Table 1: Impacts of HIV/AIDS on African households in terms of increasing poverty and labour constraints, in the absence of a national social welfare system

Community empowerment is an on-going process, which utilises participatory methods, such as Training for Transformation and Discovery Learning and enables local people to make informed choices for positive action to solve common problems. The empowerment process begins with meetings and workshops that, ideally, involve the whole community.

Guidelines for meetings with AIDS-affected communities

It is important to remember that people who are affected or infected by HIV/AIDS have little or no time to attend meetings due to more urgent domestic chores and are unlikely to take part in activities that require commitments to additional labour or costly inputs. In order to persuade these people to get involved, you, as the facilitator, should try to provide all participants with nutritious food during the course of the meetings. This should include their children and any dependants who may be languishing sick at home. Training workshops should aim to build confidence amongst the participants, whilst providing a safe environment in which everyone will be encouraged to speak out and share their ideas and problems. You should beware of topics that create stigma or cause blame and instead promote individual and collective responsibility towards reducing vulnerability to the disease. Exercises should be conducted amongst peer groups, such as orphaned children, young unmarried women and men, married women and men and widows, according to their vulnerability to HIV/AIDS. You may want to invite resource people from local organisations to present related topics, which may not be covered by this manual, but may be of particular interest to your community. If there is someone who is prepared to talk about Positive Living from personal experience, especially if s/he is HIV positive, it will send a powerful message of "hope" to the participants of your workshop.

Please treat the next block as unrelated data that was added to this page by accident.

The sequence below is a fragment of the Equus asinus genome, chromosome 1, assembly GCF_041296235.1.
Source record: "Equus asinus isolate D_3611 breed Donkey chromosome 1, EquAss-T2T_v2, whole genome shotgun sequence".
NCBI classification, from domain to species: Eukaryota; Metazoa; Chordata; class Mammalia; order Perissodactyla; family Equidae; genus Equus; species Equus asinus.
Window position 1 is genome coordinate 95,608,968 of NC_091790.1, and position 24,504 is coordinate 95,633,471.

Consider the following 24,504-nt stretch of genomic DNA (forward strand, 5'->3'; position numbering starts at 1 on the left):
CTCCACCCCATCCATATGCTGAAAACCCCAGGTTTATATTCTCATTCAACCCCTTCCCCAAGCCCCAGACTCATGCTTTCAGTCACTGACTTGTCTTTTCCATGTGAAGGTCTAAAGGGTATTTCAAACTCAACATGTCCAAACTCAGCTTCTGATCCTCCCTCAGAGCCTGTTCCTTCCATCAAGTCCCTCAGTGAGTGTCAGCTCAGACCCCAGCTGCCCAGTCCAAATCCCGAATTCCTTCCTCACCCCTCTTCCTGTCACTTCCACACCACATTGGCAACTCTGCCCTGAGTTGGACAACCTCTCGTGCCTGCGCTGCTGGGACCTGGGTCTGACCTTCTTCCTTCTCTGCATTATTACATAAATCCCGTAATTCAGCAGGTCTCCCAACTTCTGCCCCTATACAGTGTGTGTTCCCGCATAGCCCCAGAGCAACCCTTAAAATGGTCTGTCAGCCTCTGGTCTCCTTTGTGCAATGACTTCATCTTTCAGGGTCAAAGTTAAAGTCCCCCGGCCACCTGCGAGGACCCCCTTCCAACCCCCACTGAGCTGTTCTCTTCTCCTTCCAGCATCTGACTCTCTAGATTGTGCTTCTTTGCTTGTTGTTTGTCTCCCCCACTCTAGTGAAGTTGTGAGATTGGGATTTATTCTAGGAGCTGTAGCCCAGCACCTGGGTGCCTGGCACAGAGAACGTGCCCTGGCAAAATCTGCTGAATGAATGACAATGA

Table 2: Minimum needs of households severely impacted by HIV/AIDS

Who is Positive Living for?